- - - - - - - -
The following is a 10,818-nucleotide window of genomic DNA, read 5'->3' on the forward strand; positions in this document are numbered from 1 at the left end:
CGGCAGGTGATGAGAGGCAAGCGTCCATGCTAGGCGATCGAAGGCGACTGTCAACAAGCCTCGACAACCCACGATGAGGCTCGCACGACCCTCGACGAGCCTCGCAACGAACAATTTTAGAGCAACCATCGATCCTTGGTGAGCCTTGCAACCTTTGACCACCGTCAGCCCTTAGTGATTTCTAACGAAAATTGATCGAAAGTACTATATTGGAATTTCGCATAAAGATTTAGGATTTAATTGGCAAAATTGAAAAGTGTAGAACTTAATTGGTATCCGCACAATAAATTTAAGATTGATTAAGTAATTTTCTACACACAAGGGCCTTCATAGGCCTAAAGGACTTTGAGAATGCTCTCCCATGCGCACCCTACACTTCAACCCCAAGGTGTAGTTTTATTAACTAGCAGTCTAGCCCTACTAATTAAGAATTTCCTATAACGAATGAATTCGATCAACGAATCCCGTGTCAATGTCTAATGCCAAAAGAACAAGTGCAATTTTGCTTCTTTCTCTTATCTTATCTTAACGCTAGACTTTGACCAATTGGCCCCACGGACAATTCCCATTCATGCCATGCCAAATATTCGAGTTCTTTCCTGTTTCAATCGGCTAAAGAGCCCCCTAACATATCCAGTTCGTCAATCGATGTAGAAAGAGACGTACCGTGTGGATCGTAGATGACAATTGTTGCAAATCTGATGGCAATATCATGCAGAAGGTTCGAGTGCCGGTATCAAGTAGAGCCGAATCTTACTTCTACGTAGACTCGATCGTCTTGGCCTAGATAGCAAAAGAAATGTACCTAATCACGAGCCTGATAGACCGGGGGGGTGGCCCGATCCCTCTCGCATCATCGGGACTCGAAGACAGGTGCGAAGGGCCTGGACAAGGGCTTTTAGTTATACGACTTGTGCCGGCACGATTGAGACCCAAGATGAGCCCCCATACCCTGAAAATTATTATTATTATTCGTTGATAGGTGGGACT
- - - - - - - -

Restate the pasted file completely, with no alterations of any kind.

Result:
The following is a 10,818-nucleotide window of genomic DNA, read 5'->3' on the forward strand; positions in this document are numbered from 1 at the left end:
CGGCAGGTGATGAGAGGCAAGCGTCCATGCTAGGCGATCGAAGGCGACTGTCAACAAGCCTCGACAACCCACGATGAGGCTCGCACGACCCTCGACGAGCCTCGCAACGAACAATTTTAGAGCAACCATCGATCCTTGGTGAGCCTTGCAACCTTTGACCACCGTCAGCCCTTAGTGATTTCTAACGAAAATTGATCGAAAGTACTATATTGGAATTTCGCATAAAGATTTAGGATTTAATTGGCAAAATTGAAAAGTGTAGAACTTAATTGGTATCCGCACAATAAATTTAAGATTGATTAAGTAATTTTCTACACACAAGGGCCTTCATAGGCCTAAAGGACTTTGAGAATGCTCTCCCATGCGCACCCTACACTTCAACCCCAAGGTGTAGTTTTATTAACTAGCAGTCTAGCCCTACTAATTAAGAATTTCCTATAACGAATGAATTCGATCAACGAATCCCGTGTCAATGTCTAATGCCAAAAGAACAAGTGCAATTTTGCTTCTTTCTCTTATCTTATCTTAACGCTAGACTTTGACCAATTGGCCCCACGGACAATTCCCATTCATGCCATGCCAAATATTCGAGTTCTTTCCTGTTTCAATCGGCTAAAGAGCCCCCTAACATATCCAGTTCGTCAATCGATGTAGAAAGAGACGTACCGTGTGGATCGTAGATGACAATTGTTGCAAATCTGATGGCAATATCATGCAGAAGGTTCGAGTGCCGGTATCAAGTAGAGCCGAATCTTACTTCTACGTAGACTCGATCGTCTTGGCCTAGATAGCAAAAGAAATGTACCTAATCACGAGCCTGATAGACCGGGGGGGTGGCCCGATCCCTCTCGCATCATCGGGACTCGAAGACAGGTGCGAAGGGCCTGGACAAGGGCTTTTAGTTATACGACTTGTGCCGGCACGATTGAGACCCAAGATGAGCCCCCATACCCTGAAAATTATTATTATTATTCGTTGATAGGTGGGACT